Things like adding a hud or a grip meter in Shadow of the Colossus was a compromise they had to make at the time. While it could break the immersion for some, it was necessary in the end to have something conventional that the player can get feedback for. It also could have drastically changed the actual gameplay itself. Sometimes people get hung up on the desire to “reinvite the wheel”. While that can be the right mindset, you also have to realize that using tried and true designs can be a good fallback. It just comes down to finding the right fit. 

In Ico, the most clear sign of this was in the final part. For a game that was very much going against a lot of conventions, the climax ended in a very tradtional boss fight. But it still presented an engaging puzzle more so than relying on the use of combat.

Speaking of the combat…probably Ico’s weakest point, but one I could understand being needed. Without it, there would have been only one interaction set involving Yorda. Watching someone play Ico you can see there is a an occasional visceral emotional reaction when she is being picked up by an enemy, dragged down a hole and needing to pull her out of. It has the potential to make you feel like you want to physically grab her yourself and yell “I’m coming!”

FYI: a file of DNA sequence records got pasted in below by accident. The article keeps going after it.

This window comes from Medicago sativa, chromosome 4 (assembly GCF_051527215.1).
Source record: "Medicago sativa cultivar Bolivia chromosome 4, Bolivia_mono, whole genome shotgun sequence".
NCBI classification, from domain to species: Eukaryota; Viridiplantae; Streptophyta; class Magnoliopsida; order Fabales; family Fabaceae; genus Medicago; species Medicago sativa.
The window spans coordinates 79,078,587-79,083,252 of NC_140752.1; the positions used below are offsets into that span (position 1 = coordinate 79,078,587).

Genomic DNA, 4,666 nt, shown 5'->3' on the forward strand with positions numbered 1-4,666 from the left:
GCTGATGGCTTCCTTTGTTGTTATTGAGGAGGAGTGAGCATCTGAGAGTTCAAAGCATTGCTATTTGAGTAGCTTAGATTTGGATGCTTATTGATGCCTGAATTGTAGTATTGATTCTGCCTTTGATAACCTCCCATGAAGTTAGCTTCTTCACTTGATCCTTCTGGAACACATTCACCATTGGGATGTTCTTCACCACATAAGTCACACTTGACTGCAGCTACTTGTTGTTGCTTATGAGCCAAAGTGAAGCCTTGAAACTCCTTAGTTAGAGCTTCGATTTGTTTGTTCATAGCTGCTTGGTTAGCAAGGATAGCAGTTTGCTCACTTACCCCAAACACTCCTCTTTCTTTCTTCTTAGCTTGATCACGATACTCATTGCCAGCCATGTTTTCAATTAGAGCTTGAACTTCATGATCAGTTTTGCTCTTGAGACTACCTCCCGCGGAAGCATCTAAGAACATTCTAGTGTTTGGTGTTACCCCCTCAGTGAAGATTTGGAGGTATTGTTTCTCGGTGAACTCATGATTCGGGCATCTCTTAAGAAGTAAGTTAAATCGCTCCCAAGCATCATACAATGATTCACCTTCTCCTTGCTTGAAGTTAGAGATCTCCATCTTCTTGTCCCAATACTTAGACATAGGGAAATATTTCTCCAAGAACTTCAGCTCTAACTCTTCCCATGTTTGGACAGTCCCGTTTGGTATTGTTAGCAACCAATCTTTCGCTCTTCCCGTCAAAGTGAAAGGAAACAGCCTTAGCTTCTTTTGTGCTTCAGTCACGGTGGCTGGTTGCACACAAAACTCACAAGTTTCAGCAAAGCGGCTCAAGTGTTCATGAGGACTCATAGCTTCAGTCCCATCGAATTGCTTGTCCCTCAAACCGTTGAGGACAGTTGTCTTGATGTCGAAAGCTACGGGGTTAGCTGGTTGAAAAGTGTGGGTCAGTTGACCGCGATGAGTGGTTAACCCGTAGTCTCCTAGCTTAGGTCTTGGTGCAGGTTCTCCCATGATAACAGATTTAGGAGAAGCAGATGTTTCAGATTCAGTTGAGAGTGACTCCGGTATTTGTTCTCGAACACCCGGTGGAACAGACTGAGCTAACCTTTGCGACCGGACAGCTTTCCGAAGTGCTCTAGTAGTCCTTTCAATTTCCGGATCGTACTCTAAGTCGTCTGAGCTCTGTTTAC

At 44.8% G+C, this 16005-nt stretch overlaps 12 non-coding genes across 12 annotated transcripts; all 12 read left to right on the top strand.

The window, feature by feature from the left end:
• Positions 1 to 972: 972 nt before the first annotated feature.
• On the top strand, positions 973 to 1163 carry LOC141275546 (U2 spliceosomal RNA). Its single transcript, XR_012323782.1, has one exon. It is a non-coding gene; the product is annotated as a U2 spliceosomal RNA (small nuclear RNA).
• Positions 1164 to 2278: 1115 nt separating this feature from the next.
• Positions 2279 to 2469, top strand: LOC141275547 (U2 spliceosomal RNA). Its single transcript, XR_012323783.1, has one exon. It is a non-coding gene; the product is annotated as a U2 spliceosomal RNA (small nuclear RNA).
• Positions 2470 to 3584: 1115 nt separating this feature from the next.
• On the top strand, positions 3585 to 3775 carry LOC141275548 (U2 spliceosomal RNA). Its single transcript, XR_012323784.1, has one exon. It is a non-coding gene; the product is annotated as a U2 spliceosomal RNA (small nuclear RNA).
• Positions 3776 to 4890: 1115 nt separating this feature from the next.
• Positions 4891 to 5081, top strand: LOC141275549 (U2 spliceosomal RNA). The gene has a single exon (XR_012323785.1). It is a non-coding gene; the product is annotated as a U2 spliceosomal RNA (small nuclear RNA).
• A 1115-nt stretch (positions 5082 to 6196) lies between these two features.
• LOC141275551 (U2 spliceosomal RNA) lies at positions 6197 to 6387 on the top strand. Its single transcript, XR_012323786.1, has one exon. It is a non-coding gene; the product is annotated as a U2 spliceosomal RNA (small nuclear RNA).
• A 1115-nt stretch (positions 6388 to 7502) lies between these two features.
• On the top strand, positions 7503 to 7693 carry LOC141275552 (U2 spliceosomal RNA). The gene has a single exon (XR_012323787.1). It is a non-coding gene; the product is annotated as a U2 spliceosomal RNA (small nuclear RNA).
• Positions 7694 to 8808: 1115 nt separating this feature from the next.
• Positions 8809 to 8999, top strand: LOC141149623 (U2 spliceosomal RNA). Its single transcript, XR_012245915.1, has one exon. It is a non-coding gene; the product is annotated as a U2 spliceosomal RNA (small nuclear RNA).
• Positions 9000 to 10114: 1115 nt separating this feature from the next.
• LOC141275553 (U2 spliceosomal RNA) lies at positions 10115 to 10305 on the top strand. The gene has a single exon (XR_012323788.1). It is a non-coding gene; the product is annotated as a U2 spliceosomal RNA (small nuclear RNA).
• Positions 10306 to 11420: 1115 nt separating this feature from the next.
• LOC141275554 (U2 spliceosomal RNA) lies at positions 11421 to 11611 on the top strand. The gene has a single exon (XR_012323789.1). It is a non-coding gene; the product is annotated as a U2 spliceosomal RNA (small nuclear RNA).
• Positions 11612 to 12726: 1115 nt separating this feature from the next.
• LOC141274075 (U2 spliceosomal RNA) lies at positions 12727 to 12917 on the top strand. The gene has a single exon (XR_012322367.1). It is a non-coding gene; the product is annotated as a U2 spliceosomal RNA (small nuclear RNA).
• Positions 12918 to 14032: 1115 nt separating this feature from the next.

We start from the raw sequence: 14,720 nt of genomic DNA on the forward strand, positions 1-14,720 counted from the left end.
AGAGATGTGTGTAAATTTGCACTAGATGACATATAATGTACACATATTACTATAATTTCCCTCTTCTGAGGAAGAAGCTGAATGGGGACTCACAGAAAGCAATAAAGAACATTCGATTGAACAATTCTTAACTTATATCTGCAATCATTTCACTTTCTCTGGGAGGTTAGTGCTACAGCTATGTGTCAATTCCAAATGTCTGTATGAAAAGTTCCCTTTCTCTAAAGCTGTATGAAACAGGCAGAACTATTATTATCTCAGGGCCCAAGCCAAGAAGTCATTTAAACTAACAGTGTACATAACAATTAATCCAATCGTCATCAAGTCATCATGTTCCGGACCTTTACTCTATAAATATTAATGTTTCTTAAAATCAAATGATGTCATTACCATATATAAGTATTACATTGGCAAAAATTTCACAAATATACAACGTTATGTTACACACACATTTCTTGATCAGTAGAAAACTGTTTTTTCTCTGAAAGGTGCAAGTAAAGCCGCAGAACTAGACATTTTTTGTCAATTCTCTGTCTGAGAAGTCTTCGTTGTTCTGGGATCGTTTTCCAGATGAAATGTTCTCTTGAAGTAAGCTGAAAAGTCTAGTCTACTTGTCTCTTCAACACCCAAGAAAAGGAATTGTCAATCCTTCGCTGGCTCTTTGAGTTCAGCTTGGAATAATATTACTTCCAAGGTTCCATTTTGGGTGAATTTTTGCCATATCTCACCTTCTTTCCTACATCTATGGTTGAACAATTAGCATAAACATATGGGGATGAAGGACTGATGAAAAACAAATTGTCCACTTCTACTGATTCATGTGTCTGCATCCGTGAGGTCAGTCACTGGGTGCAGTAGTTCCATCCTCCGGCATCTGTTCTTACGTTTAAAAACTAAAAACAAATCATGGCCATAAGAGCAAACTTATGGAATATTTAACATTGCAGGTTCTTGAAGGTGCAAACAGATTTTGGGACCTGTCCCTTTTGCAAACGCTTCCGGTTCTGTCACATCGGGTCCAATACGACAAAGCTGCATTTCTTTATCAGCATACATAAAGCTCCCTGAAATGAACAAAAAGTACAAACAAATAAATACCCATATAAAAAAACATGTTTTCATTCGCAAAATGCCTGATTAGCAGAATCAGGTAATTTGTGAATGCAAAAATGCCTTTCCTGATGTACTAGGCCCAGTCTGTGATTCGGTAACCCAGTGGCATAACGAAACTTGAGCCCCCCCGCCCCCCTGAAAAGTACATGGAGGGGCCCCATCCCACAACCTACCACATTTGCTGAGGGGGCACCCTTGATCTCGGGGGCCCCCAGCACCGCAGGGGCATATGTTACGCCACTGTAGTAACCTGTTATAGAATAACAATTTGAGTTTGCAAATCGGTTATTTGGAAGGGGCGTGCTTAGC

But dialogue isn’t something you’ll hear a lot of in game, or at least you can recognize as both characters speak separate made up languages. This, plays out nicely for both artistic and practical reasons. It instills in the player the concept that neither characters can communicate thoroughly, therefore giving a logical reason for there not to be a lot of dialogue and questioning it. It also gives plenty of negative space for the player to develop their own interpretations of the characters individually and their relationship as a whole.